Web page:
We will gather messages on paper slips, postcards, stationary. Here is an idea on how to get a lot of them fast. 

Also consider writing messages on stones or notes tied to stones as symbols of the people’s hopes, stories and prayers. This idea is inspired by the stones that pilgrims take along on the famous Camino de Santiago (Way of St. James), an ancient pilgrimage route from France and Spain through the Pyrenees Mountains.

We invite and encourage church groups, school groups, seniors living in retirement communities, families, and individuals to write these very personal, indeed sacred messages. The People’s Caravan will deliver these stones to our legislators in dramatic fashion to the foot of the Capitol.

Camino pilgrims’ passports get stamped at each stop.

To continue with this pilgrimage metaphor, caravaners will be given a blank passport that will be stamped and/or signed by representatives from the places where the caravan stops. This memento of the experience will be a special reminder of the importance of this shared journey.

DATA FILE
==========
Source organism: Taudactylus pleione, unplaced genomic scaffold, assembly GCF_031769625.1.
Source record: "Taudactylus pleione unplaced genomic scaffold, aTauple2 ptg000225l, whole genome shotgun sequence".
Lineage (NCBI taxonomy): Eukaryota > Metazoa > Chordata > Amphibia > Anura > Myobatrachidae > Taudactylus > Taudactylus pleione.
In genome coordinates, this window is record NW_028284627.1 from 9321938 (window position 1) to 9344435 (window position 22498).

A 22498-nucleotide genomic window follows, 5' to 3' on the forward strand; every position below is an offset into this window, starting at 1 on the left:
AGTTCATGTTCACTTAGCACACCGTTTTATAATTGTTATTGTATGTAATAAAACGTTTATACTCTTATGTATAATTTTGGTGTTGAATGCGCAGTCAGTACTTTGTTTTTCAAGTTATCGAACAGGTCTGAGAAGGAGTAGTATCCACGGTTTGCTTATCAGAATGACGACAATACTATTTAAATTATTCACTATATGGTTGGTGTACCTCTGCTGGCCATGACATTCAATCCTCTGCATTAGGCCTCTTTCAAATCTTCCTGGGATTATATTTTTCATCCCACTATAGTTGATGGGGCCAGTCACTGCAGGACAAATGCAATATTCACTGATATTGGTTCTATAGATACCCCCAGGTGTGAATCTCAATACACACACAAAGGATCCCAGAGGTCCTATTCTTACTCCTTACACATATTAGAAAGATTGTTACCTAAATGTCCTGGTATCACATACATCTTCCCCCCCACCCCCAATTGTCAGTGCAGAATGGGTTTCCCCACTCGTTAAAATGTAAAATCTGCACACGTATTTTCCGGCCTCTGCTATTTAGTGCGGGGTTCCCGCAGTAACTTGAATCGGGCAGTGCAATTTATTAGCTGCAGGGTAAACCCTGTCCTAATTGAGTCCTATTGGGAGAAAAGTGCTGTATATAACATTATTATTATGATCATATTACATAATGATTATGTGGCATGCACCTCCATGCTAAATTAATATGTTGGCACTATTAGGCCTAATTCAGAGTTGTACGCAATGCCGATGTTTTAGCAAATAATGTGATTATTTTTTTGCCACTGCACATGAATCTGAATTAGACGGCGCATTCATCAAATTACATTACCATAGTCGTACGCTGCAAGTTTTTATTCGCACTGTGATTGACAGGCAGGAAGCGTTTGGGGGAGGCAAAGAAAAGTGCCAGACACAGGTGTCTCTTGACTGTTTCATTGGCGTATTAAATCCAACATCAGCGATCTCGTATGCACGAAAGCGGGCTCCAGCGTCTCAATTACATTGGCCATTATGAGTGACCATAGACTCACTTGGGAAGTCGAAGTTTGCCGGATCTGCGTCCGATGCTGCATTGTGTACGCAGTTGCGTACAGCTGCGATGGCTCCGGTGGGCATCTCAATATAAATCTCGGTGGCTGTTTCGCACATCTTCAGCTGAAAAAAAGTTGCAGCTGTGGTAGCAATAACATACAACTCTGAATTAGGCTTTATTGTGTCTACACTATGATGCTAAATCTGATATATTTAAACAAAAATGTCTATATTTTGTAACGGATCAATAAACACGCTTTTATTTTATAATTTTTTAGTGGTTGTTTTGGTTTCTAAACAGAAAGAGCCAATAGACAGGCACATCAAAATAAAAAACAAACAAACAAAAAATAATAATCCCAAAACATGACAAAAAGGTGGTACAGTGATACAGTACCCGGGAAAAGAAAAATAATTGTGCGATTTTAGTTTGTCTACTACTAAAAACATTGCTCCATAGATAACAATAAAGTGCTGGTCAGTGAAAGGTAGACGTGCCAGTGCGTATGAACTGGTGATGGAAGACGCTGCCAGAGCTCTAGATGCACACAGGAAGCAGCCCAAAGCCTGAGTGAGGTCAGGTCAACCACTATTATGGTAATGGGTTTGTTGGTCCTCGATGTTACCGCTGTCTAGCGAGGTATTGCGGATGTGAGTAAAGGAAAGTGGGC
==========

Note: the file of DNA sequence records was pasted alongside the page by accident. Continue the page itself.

Message Drop off LOCATIONS: [TBD]


Go With Friends, Deepen Bonds

Make your vehicles blaze with American flags, banners and signs. Think “parade float” and be creative. Bring water, snacks, and stories. Unplug from your busy lives (and your devices) and enjoy one another’s company on this incredible road trip. Know that you will see people waving encouragement along the way.


Convene a house party to create the posters and decorations for the caravan. Decorate your vehicle on Sunday, February 18th.

See also:

  • How to make Float-Style Flower Decorations and Keep them from blowing away.
  • How to install a vinyl car wrap
  • How to use bungee cords to attach flags to a truck
  • 101 uses for duct tape to afix posterboard to cars
  • Use the new washable temporary rubberized paint on cars. Peels off. Watch on Youtube.

How to Show Your Support

If you live near the route, take note of the approximate time the caravan will pass through your area, and gather with some friends to wave to the caravan. You might even make your own sign, because your presence on the side of the road is an effective grassroots political statement to all the drivers going by.